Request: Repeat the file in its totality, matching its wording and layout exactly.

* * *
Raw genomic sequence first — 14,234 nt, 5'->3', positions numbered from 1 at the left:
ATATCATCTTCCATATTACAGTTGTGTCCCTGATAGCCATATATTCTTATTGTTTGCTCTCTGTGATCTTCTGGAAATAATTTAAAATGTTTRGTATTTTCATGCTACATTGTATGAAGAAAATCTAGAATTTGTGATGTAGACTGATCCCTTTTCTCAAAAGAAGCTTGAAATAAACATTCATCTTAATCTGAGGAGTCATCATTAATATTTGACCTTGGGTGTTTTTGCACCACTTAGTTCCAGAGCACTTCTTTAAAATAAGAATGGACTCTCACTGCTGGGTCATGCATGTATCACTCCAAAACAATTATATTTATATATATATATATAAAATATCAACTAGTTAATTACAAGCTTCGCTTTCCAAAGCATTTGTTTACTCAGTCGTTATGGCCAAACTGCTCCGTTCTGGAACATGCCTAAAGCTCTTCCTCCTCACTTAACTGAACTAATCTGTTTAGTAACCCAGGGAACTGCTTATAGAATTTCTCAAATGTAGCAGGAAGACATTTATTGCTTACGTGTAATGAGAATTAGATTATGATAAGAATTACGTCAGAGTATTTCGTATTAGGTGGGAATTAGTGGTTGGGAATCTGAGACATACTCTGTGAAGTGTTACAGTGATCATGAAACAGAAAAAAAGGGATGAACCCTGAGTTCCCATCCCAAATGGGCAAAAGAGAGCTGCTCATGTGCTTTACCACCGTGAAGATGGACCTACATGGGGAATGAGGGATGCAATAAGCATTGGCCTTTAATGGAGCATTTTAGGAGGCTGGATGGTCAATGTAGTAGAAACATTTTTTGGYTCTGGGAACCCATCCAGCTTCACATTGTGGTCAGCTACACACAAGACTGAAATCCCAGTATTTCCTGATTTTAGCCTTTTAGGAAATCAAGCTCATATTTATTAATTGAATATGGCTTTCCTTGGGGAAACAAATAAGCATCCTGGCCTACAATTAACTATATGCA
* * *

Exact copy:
Raw genomic sequence first — 14,234 nt, 5'->3', positions numbered from 1 at the left:
ATATCATCTTCCATATTACAGTTGTGTCCCTGATAGCCATATATTCTTATTGTTTGCTCTCTGTGATCTTCTGGAAATAATTTAAAATGTTTRGTATTTTCATGCTACATTGTATGAAGAAAATCTAGAATTTGTGATGTAGACTGATCCCTTTTCTCAAAAGAAGCTTGAAATAAACATTCATCTTAATCTGAGGAGTCATCATTAATATTTGACCTTGGGTGTTTTTGCACCACTTAGTTCCAGAGCACTTCTTTAAAATAAGAATGGACTCTCACTGCTGGGTCATGCATGTATCACTCCAAAACAATTATATTTATATATATATATATAAAATATCAACTAGTTAATTACAAGCTTCGCTTTCCAAAGCATTTGTTTACTCAGTCGTTATGGCCAAACTGCTCCGTTCTGGAACATGCCTAAAGCTCTTCCTCCTCACTTAACTGAACTAATCTGTTTAGTAACCCAGGGAACTGCTTATAGAATTTCTCAAATGTAGCAGGAAGACATTTATTGCTTACGTGTAATGAGAATTAGATTATGATAAGAATTACGTCAGAGTATTTCGTATTAGGTGGGAATTAGTGGTTGGGAATCTGAGACATACTCTGTGAAGTGTTACAGTGATCATGAAACAGAAAAAAAGGGATGAACCCTGAGTTCCCATCCCAAATGGGCAAAAGAGAGCTGCTCATGTGCTTTACCACCGTGAAGATGGACCTACATGGGGAATGAGGGATGCAATAAGCATTGGCCTTTAATGGAGCATTTTAGGAGGCTGGATGGTCAATGTAGTAGAAACATTTTTTGGYTCTGGGAACCCATCCAGCTTCACATTGTGGTCAGCTACACACAAGACTGAAATCCCAGTATTTCCTGATTTTAGCCTTTTAGGAAATCAAGCTCATATTTATTAATTGAATATGGCTTTCCTTGGGGAAACAAATAAGCATCCTGGCCTACAATTAACTATATGCA